A few weeks ago, the Government took the bold step of guaranteeing all bank deposits in Singapore. This was to prevent the outflow of deposits to other countries that provided similar gaurantees. (Personally, I do not agree with this approach, as it continued to depress interest rate in Singapore).
Later, the Government provided some guarantee for banks to provide credits for business operations, subject to some due diligence. I remembered that the guarantee was for 50% of the lending.
I heard from a business friend that the guarantee had since been increased to 80 or 90 percent, but the banks are still reluctant to lend. (I have not verified this information). The unwillingness of banks to lend is causing some business failures - as they depend on credit to continue their operations.
In my view, it is a bad idea for business to depend on short term credit from banks for their operations. They should increase their capital or issue long term bonds that pay a higher rate of interest (say 4 to 7% p.a.). They can earn a higher return on their investment, so they can afford a higher and fairer payout to the bond holders.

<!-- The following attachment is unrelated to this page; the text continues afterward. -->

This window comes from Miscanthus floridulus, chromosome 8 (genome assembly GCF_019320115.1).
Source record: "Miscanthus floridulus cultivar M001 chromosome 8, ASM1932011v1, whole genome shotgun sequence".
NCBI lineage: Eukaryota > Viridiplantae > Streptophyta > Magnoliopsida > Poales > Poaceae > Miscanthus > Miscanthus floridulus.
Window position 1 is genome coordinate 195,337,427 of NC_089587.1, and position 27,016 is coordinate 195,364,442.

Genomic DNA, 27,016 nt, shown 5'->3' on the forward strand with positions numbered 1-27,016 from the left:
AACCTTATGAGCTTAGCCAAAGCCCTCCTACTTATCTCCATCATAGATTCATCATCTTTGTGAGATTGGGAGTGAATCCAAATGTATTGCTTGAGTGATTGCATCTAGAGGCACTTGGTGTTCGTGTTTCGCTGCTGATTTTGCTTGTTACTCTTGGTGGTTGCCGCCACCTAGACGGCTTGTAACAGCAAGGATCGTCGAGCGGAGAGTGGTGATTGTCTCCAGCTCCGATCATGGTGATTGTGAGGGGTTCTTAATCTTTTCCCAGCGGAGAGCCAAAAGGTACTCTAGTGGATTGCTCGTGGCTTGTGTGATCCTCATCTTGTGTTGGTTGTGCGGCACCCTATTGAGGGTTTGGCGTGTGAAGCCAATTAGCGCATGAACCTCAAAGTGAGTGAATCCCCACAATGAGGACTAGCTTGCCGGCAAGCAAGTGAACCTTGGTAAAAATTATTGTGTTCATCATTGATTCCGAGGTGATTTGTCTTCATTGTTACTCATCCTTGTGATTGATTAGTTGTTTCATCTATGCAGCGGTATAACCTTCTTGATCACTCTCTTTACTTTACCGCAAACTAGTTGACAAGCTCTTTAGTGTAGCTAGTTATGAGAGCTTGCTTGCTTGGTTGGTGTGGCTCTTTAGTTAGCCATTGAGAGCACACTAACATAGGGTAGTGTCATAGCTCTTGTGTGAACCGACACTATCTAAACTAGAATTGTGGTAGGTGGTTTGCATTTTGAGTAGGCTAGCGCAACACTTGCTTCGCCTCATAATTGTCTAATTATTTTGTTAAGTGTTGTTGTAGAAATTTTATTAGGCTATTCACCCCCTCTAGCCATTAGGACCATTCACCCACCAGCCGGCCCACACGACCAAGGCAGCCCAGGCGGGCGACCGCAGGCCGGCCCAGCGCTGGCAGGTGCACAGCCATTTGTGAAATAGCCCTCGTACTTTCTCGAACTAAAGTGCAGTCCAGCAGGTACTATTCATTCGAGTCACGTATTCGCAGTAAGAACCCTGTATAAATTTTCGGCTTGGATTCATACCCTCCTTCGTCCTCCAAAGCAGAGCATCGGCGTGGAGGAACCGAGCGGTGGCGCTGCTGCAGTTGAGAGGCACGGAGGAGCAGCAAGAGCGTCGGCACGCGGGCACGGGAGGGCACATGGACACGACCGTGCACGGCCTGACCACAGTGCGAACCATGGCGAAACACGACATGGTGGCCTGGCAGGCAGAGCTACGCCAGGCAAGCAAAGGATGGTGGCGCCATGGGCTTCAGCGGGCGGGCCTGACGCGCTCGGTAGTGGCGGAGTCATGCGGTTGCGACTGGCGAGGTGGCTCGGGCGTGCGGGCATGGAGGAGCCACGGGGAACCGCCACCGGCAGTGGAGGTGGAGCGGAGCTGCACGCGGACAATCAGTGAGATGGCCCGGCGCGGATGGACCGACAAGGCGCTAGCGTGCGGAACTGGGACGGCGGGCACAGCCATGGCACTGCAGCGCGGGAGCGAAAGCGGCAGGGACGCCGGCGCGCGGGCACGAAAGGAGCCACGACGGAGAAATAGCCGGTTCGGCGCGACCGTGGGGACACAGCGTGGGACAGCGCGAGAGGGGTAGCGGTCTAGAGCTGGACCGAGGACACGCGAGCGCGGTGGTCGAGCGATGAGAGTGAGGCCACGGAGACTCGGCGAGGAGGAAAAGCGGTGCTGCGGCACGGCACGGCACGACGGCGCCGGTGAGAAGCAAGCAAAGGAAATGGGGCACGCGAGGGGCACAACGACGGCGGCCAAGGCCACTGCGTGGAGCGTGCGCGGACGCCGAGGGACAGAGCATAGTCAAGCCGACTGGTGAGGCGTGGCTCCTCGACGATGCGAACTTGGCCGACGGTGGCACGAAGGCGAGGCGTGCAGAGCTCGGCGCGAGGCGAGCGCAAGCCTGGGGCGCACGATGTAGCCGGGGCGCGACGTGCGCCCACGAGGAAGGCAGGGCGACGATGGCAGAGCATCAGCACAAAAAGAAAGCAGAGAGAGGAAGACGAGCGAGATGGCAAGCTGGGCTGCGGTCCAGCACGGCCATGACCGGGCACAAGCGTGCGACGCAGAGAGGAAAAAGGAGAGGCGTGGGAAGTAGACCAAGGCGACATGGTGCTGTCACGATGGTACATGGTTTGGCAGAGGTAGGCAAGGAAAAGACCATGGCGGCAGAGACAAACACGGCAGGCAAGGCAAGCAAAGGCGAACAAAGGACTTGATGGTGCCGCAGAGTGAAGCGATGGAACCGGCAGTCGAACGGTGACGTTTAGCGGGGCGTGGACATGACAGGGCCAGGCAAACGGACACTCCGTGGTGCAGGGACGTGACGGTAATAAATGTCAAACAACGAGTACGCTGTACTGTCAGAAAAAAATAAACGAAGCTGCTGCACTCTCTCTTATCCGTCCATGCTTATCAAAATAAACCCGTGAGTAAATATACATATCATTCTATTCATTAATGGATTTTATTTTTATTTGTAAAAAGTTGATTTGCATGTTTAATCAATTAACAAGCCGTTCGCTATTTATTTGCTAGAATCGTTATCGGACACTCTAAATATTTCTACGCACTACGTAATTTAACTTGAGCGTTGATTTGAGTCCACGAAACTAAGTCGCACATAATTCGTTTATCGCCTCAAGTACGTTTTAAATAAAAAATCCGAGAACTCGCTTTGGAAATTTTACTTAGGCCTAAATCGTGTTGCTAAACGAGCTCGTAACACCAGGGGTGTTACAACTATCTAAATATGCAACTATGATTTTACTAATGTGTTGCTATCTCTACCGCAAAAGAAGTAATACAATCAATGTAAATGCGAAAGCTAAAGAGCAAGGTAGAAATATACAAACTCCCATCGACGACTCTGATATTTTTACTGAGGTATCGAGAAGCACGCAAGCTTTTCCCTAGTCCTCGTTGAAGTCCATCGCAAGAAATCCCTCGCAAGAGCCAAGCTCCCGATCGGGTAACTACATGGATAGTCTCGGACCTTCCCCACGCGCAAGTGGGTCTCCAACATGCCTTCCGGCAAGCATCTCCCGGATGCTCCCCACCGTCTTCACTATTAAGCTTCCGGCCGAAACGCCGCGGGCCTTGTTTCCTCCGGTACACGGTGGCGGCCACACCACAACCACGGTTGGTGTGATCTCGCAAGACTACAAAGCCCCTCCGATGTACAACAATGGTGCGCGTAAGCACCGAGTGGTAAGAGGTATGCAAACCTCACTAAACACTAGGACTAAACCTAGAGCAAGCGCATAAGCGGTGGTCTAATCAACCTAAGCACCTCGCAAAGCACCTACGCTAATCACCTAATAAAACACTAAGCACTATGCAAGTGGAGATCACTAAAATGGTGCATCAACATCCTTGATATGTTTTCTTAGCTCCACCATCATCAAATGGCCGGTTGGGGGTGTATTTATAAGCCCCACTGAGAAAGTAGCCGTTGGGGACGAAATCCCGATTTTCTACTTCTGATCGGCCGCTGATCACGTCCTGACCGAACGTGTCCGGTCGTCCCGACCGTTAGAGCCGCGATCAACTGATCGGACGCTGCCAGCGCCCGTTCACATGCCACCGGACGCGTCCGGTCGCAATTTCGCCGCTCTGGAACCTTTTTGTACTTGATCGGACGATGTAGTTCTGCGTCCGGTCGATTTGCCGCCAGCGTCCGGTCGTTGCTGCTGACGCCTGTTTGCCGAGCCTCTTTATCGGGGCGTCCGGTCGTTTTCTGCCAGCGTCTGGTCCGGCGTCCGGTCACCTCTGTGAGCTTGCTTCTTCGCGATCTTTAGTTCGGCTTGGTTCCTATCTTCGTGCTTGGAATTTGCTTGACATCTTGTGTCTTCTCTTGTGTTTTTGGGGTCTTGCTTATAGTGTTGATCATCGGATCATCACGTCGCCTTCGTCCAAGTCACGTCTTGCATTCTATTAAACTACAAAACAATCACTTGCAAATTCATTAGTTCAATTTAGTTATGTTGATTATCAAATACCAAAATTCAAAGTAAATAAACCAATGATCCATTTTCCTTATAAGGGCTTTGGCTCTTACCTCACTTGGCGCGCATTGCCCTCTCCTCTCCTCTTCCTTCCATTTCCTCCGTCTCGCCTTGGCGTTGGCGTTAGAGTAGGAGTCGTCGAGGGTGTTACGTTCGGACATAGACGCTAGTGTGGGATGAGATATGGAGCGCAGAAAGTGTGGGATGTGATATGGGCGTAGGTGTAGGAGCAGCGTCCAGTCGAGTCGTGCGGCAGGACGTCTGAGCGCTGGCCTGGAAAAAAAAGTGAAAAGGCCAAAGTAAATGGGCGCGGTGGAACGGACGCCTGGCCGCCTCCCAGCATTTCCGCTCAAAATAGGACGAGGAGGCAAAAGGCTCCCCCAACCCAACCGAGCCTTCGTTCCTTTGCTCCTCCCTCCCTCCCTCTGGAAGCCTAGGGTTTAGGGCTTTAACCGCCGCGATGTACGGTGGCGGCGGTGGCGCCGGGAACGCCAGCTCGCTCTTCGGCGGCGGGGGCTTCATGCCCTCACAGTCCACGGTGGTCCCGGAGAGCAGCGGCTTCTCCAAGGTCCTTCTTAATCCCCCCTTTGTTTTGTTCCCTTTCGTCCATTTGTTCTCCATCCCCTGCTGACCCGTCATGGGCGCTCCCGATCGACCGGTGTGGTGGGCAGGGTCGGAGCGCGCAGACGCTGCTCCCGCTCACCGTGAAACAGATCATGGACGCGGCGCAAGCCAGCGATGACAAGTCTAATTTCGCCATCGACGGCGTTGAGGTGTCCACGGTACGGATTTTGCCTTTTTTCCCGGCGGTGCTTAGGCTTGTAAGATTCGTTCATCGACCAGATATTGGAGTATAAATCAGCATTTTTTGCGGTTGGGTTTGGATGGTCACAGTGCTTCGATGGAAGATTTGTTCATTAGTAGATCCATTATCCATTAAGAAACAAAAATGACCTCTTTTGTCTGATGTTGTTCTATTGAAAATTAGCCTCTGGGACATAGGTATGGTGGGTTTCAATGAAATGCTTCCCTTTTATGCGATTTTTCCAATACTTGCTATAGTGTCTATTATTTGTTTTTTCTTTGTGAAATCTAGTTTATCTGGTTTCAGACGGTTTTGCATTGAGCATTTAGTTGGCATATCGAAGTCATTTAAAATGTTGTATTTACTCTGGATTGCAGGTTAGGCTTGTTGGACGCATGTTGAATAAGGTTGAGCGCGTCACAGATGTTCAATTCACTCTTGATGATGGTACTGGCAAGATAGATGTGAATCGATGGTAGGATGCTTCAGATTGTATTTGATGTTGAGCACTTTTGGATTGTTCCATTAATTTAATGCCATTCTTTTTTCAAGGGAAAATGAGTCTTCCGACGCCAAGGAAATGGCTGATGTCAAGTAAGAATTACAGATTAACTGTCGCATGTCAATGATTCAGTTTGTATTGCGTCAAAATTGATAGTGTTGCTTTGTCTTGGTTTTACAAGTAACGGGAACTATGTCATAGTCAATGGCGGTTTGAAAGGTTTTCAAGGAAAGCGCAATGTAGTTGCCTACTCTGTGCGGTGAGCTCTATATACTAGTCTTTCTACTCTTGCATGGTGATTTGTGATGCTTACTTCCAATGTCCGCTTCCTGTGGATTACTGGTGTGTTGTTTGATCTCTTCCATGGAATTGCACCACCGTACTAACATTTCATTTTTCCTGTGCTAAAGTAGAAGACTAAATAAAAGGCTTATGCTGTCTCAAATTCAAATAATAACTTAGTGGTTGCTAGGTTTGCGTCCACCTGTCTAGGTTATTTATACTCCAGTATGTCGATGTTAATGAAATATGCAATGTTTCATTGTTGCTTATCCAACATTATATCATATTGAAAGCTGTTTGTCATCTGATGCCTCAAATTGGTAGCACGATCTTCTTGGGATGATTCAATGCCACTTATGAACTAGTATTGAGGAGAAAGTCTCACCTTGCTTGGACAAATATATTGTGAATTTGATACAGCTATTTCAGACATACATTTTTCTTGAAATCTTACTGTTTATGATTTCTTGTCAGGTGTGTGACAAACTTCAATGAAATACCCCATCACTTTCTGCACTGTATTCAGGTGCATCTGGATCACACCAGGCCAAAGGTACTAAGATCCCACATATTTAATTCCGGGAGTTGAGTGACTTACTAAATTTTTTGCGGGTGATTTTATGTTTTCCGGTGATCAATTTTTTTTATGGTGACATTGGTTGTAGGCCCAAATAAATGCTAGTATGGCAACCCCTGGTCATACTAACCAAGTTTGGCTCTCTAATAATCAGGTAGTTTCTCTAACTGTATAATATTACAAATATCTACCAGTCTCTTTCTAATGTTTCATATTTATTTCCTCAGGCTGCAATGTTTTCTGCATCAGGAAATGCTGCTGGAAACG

To make these bonds attractive to long term investors, the guarantee can provide a guarantee on the principal and dividends and charge a guarantee fee to the issuer. This will allow the issuer to get a source of long term funding and do not have to worry about talking to the bank yearly.
This Government guarantee fee can be at a subsidised rate, to support the economy in its current phase. When the conomy stabilises, it can be done at the market rate, which depends on the risk. The Government can also set up a separate insurance company to provide the credit default insurance on commercial terms.
Summary: Encourage businesses to issue long term bonds to get a secure source of funds for their long term operations. The Government can provide a guarantee on these bonds (subject to due diligence and a guarantee fee), to help businesses to overcome the current economic turmoil.